Located beside historic Canyon Diablo and built over an Indian mass grave, this Route 66 roadside attraction was cursed from the start. Trading Posts, gas stations, restaurants, a campground and even a zoo all failed to break the curse of Devil Canyon where today only ghosts & urban explorers roam its extensive ruins.
Welcome to Two Guns, AZ.
Come see the mountain lions at our cliff side zoo…
…or check out the ruins of an old cabin built over an Apache death cave, where a man was murdered in cold blood over a land dispute.
This here was the real Wild West where wicked white men came to make their fortunes but were always cursed to fail…
…and where a roadside service station attempts to atone for a history of sin by becoming a church.
Take any exit along former Route 66 in Arizona and you’re bound to run into something forsaken and crumbling. The assortment of derelict stone buildings found east of Flagstaff are a perfect example. As indicated by the sign at Exit 230, they comprise the town of Two Guns — or at least they did. More than once, in fact.
It all started after the bridge that crosses Canyon Diablo was installed in the mid-1910s. Two homesteaders, Earl and Louise Cundiff, moved there in the 1920s and bought out a local prospector who had set up shop along the National Old Trails Highway. The name Two Guns came from a somewhat eccentric character named Harry “Indian” Miller, a talented huckster who falsely claimed to be a full-blooded Apache named Chief Crazy Thunder.
A partner of sorts with Earl Cundiff, Miller signed a lease to do business on the property and assembled a lengthy stone building he dubbed Fort Two Guns. When Cundiff petitioned to open a post office, the name Two Guns was officially rejected in favor of “Canyon Lodge,” but Two Guns would prove to be the name that would endure. Despite being temporarily stuck with a rather lackluster name, the town went on to achieve years of popularity as a roadside attraction, and its success was due in large part to the efforts of Indian Miller.
I was surprised and pleased to find almost no graffiti on any of the older stone ruins, not sure that would be the case if they were located in California.
I had originally allotted only 45 minutes to explore Two Guns but after seeing how extensive the ruins were and how incredible the place was, I immediately nixed some of the other stops I had planned on going to later that day and ended up staying four more hours which enabled me to catch it in various states of light.
In 1914 Arizona State Engineer Lamar Cobb selected and surveyed the site for a bridge over the canyon and purchased plans and specifications for a long-span concrete arch from the Topeka Bridge & Iron Company of Kansas for $500. The Canyon Diablo bridge featured a 16-foot-wide roadway that cantilevered over the arch’s spandrels on both sides. Late in 1914 the state engineer’s office rewarded the construction contract to the lowest bidder, Thomas Maddock of Williams, Arizona, for $9,000. Using concrete and reinforcing steel supplied by the state, Maddock built the Canyon Diablo Bridge that winter. It was opened to traffic on March 17, 1915.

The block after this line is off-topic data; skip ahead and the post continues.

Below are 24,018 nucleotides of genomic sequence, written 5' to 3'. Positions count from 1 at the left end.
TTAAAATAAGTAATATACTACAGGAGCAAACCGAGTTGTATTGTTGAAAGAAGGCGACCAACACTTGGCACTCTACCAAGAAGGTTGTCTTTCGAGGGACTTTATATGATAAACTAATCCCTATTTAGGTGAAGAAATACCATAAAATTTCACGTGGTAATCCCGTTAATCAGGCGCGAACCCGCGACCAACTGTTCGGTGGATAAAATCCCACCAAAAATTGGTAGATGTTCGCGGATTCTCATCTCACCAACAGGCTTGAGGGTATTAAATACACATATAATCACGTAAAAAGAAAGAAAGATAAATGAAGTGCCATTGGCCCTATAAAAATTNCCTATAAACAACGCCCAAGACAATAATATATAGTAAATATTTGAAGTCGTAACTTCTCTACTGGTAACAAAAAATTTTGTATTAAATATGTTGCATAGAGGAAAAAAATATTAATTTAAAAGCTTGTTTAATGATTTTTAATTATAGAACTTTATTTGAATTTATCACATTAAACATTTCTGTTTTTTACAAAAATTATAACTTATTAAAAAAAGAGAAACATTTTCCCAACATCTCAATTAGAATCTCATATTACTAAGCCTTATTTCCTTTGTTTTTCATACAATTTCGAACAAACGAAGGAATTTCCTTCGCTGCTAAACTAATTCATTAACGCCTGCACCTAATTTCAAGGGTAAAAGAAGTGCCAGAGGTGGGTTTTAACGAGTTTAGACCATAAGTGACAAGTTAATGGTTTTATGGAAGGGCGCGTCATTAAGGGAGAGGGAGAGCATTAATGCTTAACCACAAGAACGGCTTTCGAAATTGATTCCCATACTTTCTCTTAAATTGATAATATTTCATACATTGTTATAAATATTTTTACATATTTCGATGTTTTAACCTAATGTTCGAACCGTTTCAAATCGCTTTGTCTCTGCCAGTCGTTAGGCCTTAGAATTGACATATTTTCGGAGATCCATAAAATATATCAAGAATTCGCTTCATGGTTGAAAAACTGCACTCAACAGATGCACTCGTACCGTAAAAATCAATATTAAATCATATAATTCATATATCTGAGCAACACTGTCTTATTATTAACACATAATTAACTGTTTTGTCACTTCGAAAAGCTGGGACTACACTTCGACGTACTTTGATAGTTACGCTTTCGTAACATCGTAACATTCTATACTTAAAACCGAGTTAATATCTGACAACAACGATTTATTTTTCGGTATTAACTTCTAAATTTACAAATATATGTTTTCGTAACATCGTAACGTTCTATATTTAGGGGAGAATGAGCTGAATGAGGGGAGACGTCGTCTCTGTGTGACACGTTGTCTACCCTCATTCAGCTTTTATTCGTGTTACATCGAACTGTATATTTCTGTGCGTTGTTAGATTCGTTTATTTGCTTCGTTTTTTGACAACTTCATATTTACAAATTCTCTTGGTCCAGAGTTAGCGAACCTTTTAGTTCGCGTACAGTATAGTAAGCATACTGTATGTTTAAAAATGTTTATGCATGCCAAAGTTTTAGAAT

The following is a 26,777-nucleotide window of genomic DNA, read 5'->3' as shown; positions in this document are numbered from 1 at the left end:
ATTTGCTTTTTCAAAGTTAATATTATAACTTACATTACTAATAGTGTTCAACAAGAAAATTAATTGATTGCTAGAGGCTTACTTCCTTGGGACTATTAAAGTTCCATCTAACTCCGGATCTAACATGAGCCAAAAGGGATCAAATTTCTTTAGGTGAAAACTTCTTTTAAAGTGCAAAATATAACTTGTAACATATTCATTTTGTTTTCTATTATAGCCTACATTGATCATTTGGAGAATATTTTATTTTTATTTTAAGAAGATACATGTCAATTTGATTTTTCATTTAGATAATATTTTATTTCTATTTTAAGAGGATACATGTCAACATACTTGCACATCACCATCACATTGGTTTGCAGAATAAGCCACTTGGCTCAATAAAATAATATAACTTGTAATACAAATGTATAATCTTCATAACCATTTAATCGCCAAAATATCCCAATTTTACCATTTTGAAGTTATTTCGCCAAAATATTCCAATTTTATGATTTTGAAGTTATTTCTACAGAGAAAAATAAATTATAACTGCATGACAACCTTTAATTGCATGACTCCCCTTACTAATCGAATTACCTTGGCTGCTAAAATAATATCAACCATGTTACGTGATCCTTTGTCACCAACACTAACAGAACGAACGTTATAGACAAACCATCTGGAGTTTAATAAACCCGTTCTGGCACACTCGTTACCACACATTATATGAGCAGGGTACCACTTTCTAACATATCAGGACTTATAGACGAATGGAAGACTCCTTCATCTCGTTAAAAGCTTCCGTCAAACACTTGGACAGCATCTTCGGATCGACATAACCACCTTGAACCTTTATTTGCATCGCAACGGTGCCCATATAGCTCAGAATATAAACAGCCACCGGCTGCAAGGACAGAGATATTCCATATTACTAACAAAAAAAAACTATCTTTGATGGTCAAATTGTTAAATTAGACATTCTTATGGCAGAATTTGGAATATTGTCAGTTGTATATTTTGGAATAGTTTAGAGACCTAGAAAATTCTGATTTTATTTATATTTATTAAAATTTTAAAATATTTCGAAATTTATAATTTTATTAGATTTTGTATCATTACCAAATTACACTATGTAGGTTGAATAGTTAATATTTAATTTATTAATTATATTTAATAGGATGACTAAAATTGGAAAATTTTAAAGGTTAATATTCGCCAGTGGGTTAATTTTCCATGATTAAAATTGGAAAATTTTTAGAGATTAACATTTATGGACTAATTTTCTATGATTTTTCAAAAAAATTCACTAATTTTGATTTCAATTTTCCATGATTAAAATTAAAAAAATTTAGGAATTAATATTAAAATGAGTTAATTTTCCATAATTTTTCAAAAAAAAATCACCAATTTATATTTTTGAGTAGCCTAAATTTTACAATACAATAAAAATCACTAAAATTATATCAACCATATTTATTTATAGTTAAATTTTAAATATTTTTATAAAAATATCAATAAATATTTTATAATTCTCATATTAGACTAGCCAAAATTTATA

The Canyon Diablo Bridge and the adjacent roadway carried mainline traffic (including Route 66) until the highway was rerouted in the 1930s. There were no warning signs anywhere along the bridge, so I walked across it first and then later drove across it after seeing other people do it safely.
The dirt roads that wind there way through Two Guns are surrounded by numerous barbed wire fences that zig zag throughout property. If there were ever any ‘No Trespassing’ signs on them, none could be found while I was there.
The cursed ruins built over the Apache Death Cave and scene of a cold blooded murder. The terms and broad wording of Miller’s ten-year lease had always been a source of tension between him and Earl Cundiff, and that tension would finally snap on March 3,1926. During a heated dispute over the lease, Miller shot Cundiff in cold blood. For unknown reasons, Miller was acquitted at the trial.
In 1878, a group of Apache raiders attacked a Navajo encampment near the Little Colorado river. Almost every Navajo man, woman, and child was killed in the raid. When the Apache finished looting the encampment, only three girls remained and they were swiftly taken prisoner by the Apache. When the Navajo leaders got word of this attack, they sent out 25 men to avenge the fallen encampment. However their efforts failed and the trails went cold, disappearing into the river and volcanic cinder. The scouts had found nothing until they were startled by a blast of hot air that was coming from underneath the ground. Upon further investigation, the scouts discovered that the hot air was coming from an Apache campfire in an underground cavern beneath them, large enough to house both the Apache raiding party and their horses.